Council tax and business rates together make up local authorities’ largest source of income. Central government has a significant degree of control over both council tax and business rates in England and sets the policy framework in which both operate.
The LGA works on all aspects of business rates and council tax policy. We respond to consultations from Government and our responses to the most recent consultations are available in this section.
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A council tax is set by each individual authority and authorities are able to retain all of the funding raised from council tax in their area to support their budget.
Council tax is charged on domestic properties, which are grouped into valuation bands, based on domestic property values from April 1991; these bands determine the level of tax charged. Some properties are eligible for discounts or exempt from council tax and people on lower incomes are able to apply for council tax support, reducing their council tax bill.
Each year the Government publishes referendum thresholds for council tax increases; if local authorities increase council tax levels above these thresholds, they are required by law to hold a referendum.
Council tax valuation of Houses in Multiple Occupation (HMOs) (March 2023)
LGA submission to independent inquiry on council tax support (January 2016)
Council tax support: the story so far (January 2014)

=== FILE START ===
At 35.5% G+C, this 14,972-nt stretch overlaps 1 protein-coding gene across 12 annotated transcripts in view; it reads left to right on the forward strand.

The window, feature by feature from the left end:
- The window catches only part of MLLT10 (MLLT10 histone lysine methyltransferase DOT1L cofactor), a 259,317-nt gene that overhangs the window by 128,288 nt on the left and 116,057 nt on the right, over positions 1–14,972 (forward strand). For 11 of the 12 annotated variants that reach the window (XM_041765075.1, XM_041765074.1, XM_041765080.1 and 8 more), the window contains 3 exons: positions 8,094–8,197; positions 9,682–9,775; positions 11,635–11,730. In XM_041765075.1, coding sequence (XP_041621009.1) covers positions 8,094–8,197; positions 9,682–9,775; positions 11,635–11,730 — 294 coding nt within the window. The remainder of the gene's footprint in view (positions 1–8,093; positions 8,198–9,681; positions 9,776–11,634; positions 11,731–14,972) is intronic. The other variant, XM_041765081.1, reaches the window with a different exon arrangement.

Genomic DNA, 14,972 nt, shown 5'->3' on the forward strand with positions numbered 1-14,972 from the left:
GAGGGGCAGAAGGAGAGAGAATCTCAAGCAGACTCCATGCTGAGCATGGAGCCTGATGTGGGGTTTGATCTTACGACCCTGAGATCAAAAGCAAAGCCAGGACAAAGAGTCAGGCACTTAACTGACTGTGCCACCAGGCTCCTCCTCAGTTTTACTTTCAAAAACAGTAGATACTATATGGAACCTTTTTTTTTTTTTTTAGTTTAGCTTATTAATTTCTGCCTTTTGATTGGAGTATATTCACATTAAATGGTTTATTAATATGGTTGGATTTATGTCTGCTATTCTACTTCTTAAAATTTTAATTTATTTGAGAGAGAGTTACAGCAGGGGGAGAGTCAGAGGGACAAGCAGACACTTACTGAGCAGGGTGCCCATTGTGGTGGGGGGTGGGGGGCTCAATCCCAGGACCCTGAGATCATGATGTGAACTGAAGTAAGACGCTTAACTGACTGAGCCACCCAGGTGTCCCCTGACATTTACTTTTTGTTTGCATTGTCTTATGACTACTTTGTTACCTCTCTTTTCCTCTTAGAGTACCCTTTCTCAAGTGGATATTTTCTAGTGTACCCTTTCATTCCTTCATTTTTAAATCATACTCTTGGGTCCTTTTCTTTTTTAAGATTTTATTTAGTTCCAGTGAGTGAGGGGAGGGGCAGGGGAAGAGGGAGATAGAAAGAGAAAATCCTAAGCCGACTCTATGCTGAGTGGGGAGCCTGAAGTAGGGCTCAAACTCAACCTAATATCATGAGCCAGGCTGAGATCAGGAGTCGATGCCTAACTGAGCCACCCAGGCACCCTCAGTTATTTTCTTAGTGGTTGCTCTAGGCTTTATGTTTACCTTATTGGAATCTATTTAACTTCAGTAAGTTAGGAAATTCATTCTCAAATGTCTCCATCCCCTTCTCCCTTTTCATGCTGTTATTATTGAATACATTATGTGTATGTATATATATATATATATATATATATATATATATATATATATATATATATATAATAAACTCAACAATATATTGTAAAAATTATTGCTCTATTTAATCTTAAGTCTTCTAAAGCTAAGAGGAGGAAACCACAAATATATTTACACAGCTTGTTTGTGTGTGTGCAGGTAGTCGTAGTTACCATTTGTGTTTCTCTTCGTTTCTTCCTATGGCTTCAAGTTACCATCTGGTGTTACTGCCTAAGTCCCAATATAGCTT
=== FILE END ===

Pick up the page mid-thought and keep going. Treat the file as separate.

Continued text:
Council tax support: the story continues (January 2015)
Business rates are set by central government, which sets the multiplier, a pence in the pound value which is then applied to the rateable value, an estimate of the open market rental value a property could achieve on a specified date. Properties with a rateable value of £12,000 or less are exempt from business rates and those up to £15,000 are eligible for small business rates relief. There are other reliefs and exemptions, including an 80 per cent discount for properties used by charities.
Currently local government, collectively retains half of the income from business rates, the other half is paid by councils to central government, which uses the income to fund grants to local authorities. The previous Government announced plans for the local government sector to retain all business rates by 2020. There is more information about the proposals on our business rates retention page.
Property valuations for both council tax and business rates are the responsibility of a national body, the Valuation Office Agency (VOA). Property valuations for business rates are updated on a five-year cycle. The most recent revaluation came into force in April 2017, based on property values in April 2015. Both council tax and business rates payers are able to challenge their property's valuation with the VOA.
Business Rates Review: technical consultation
Consultation: Business rates revaluation 2023: the central rating list
Business Rates Review: call for evidence: Tranche One response, September 2020
Business Rates Review: call for evidence - Tranche Two response, October 2020
Business rates retention: the story so far (January 2014)
Business rates retention: the story continues (January 2015)